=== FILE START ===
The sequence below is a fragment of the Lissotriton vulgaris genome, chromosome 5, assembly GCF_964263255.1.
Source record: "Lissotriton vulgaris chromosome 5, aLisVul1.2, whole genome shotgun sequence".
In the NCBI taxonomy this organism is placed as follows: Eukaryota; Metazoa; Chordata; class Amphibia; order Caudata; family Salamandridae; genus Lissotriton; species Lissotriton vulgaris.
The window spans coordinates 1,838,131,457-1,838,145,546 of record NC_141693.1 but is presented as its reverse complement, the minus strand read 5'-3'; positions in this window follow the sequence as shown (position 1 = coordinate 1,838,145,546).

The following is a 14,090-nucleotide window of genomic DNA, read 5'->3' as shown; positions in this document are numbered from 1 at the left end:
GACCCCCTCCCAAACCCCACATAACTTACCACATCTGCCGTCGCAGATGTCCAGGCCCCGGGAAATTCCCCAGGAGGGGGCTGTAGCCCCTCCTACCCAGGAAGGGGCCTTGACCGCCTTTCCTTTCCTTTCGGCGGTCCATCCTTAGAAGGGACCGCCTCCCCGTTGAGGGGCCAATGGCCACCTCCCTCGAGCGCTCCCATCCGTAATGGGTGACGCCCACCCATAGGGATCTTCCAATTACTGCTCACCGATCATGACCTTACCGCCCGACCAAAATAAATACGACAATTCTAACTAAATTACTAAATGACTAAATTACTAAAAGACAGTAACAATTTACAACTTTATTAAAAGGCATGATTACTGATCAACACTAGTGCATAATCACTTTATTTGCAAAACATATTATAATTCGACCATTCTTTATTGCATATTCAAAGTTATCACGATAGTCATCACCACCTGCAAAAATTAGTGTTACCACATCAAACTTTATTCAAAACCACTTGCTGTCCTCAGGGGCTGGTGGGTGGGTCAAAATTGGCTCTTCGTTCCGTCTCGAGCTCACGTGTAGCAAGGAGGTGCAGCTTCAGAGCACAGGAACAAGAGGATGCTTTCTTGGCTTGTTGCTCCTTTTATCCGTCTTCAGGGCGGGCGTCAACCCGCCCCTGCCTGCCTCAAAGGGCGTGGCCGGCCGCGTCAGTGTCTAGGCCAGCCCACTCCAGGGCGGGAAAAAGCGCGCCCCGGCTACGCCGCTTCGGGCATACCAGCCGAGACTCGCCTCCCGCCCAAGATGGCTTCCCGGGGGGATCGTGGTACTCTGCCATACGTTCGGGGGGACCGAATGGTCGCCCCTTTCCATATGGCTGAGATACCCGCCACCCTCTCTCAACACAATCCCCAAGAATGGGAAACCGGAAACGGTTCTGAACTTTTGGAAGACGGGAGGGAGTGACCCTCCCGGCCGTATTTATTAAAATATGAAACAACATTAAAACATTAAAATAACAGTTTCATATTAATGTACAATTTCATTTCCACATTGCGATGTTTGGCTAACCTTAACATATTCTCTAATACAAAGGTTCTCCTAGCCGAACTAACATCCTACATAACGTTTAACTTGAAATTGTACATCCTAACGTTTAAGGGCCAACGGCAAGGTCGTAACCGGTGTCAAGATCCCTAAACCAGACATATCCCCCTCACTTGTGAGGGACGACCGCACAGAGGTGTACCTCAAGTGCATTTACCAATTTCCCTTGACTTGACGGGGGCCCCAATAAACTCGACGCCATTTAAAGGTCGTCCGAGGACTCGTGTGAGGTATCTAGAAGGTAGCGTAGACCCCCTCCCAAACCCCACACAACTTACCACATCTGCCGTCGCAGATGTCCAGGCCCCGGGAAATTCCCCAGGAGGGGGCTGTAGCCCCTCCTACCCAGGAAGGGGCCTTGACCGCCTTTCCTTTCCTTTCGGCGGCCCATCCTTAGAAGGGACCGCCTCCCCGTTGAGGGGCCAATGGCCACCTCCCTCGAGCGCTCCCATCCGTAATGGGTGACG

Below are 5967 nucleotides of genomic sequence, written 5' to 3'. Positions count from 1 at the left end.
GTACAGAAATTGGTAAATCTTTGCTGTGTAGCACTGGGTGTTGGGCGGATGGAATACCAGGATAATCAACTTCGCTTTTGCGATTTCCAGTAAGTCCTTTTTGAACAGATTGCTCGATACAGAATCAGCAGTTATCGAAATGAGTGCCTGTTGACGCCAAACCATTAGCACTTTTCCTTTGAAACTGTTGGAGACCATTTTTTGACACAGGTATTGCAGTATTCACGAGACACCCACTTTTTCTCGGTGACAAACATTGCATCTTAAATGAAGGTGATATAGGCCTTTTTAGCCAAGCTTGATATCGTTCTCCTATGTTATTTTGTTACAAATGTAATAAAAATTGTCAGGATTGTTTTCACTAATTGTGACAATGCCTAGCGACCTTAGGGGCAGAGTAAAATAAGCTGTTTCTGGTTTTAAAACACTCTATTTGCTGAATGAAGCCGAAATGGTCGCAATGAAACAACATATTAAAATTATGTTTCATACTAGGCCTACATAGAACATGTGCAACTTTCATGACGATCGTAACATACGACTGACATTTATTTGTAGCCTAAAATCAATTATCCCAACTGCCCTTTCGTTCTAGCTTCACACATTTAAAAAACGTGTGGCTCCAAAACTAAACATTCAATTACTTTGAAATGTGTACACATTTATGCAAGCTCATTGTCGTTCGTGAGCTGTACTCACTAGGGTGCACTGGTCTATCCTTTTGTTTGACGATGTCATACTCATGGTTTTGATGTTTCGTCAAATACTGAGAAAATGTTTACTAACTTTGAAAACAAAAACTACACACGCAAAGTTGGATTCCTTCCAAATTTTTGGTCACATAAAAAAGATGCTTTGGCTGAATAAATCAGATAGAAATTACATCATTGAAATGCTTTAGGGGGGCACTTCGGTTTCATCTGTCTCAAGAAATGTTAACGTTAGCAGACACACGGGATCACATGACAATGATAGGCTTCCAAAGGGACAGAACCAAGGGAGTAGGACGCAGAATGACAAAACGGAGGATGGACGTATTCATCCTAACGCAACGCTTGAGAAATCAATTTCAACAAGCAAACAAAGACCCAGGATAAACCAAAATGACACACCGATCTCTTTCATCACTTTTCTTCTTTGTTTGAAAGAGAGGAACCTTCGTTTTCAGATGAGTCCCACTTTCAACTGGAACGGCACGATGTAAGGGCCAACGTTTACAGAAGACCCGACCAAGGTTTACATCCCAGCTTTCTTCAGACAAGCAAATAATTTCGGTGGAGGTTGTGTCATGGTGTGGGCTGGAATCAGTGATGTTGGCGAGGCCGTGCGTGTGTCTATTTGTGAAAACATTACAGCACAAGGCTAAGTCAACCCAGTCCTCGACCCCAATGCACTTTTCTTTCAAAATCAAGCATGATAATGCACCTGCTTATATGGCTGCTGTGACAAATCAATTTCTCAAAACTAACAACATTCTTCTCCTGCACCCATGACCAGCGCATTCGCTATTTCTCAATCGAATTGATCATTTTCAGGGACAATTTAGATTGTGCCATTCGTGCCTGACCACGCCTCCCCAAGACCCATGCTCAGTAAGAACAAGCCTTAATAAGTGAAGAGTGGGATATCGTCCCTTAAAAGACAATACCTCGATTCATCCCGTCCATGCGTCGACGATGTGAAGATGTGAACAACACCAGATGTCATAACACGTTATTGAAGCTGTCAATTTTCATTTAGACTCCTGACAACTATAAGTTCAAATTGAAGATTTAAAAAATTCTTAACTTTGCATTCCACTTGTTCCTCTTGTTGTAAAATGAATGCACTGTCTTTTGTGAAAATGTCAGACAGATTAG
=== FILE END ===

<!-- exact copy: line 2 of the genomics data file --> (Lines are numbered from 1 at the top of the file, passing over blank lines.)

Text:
Source record: "Lissotriton vulgaris chromosome 5, aLisVul1.2, whole genome shotgun sequence".